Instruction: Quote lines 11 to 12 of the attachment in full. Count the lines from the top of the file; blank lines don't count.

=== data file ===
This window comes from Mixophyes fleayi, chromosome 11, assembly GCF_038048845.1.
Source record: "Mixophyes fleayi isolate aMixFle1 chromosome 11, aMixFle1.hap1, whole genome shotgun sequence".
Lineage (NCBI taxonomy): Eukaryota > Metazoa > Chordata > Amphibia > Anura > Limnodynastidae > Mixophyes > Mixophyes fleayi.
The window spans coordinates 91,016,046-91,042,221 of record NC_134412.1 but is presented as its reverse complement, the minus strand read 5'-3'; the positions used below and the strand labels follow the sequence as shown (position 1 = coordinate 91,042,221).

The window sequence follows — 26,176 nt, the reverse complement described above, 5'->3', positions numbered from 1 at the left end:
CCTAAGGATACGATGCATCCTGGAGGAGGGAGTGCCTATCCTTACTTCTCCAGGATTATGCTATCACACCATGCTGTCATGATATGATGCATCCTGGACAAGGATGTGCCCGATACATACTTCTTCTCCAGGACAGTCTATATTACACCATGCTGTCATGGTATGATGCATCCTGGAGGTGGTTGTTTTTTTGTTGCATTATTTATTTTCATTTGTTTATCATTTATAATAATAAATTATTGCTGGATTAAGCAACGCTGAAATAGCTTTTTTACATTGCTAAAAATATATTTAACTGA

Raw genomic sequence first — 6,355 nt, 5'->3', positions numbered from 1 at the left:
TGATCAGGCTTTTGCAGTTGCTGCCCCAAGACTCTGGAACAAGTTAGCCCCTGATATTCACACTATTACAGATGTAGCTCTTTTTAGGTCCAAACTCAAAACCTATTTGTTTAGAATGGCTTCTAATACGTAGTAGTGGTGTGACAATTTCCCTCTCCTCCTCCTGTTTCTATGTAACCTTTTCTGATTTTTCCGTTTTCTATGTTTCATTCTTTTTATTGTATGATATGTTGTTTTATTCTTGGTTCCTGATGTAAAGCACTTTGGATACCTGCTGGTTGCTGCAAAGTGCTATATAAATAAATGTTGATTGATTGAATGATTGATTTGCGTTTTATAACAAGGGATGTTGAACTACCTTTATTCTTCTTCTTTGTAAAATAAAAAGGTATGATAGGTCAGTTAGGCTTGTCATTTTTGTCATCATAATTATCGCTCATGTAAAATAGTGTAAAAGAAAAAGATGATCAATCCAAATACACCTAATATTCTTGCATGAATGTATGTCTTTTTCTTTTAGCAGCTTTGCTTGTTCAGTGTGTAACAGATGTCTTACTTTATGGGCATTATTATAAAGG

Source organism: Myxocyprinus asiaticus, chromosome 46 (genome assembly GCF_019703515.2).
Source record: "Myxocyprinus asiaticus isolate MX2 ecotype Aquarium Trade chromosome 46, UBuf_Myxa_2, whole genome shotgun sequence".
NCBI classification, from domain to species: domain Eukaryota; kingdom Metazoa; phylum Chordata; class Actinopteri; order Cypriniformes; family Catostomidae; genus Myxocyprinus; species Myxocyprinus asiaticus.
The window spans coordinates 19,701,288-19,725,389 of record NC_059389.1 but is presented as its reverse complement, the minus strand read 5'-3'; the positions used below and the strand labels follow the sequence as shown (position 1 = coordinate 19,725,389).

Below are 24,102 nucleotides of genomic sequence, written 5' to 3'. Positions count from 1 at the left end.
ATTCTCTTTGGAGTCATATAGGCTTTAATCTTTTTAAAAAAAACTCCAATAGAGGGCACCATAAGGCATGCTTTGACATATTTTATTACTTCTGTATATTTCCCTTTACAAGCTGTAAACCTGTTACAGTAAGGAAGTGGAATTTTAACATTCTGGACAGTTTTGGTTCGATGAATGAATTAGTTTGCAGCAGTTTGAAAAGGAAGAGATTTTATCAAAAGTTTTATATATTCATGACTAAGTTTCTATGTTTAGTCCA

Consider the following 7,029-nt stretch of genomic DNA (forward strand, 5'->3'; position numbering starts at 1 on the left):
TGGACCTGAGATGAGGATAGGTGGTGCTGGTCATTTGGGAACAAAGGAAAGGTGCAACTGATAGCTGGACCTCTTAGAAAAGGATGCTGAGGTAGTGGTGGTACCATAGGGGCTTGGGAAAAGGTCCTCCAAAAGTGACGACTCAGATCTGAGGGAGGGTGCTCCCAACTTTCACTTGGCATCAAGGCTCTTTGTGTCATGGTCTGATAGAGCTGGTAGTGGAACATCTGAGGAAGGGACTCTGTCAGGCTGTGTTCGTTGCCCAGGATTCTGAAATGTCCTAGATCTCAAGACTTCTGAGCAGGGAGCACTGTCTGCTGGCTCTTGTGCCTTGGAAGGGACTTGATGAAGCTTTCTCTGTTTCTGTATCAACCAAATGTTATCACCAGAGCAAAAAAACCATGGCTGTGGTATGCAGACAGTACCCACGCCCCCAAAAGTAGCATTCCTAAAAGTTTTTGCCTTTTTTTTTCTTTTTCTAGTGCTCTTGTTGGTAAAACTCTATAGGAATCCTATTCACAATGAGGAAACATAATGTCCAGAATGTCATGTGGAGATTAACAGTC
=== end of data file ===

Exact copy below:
NCBI classification, from domain to species: domain Eukaryota; kingdom Metazoa; phylum Chordata; class Actinopteri; order Cypriniformes; family Catostomidae; genus Myxocyprinus; species Myxocyprinus asiaticus.
The window spans coordinates 19,701,288-19,725,389 of record NC_059389.1 but is presented as its reverse complement, the minus strand read 5'-3'; the positions used below and the strand labels follow the sequence as shown (position 1 = coordinate 19,725,389).